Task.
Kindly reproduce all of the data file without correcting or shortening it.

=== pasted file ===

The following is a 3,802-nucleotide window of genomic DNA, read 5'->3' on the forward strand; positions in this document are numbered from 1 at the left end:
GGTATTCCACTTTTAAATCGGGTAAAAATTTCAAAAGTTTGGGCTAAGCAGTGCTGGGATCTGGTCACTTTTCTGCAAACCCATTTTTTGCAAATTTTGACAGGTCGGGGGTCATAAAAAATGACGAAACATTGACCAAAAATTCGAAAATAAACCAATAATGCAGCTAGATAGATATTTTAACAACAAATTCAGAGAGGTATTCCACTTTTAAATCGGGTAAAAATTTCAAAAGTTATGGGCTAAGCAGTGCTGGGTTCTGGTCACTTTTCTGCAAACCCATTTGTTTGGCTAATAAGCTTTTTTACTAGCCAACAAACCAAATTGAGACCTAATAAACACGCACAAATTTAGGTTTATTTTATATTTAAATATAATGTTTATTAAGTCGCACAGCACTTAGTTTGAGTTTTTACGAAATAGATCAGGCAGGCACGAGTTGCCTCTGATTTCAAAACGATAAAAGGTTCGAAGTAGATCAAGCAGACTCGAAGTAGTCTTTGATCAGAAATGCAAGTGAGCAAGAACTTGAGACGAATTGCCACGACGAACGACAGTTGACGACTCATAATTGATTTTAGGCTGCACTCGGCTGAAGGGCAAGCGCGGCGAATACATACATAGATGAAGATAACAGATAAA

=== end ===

The following is a 3,802-nucleotide window of genomic DNA, read 5'->3' on the forward strand; positions in this document are numbered from 1 at the left end:
GGTATTCCACTTTTAAATCGGGTAAAAATTTCAAAAGTTTGGGCTAAGCAGTGCTGGGATCTGGTCACTTTTCTGCAAACCCATTTTTTGCAAATTTTGACAGGTCGGGGGTCATAAAAAATGACGAAACATTGACCAAAAATTCGAAAATAAACCAATAATGCAGCTAGATAGATATTTTAACAACAAATTCAGAGAGGTATTCCACTTTTAAATCGGGTAAAAATTTCAAAAGTTATGGGCTAAGCAGTGCTGGGTTCTGGTCACTTTTCTGCAAACCCATTTGTTTGGCTAATAAGCTTTTTTACTAGCCAACAAACCAAATTGAGACCTAATAAACACGCACAAATTTAGGTTTATTTTATATTTAAATATAATGTTTATTAAGTCGCACAGCACTTAGTTTGAGTTTTTACGAAATAGATCAGGCAGGCACGAGTTGCCTCTGATTTCAAAACGATAAAAGGTTCGAAGTAGATCAAGCAGACTCGAAGTAGTCTTTGATCAGAAATGCAAGTGAGCAAGAACTTGAGACGAATTGCCACGACGAACGACAGTTGACGACTCATAATTGATTTTAGGCTGCACTCGGCTGAAGGGCAAGCGCGGCGAATACATACATAGATGAAGATAACAGATAAA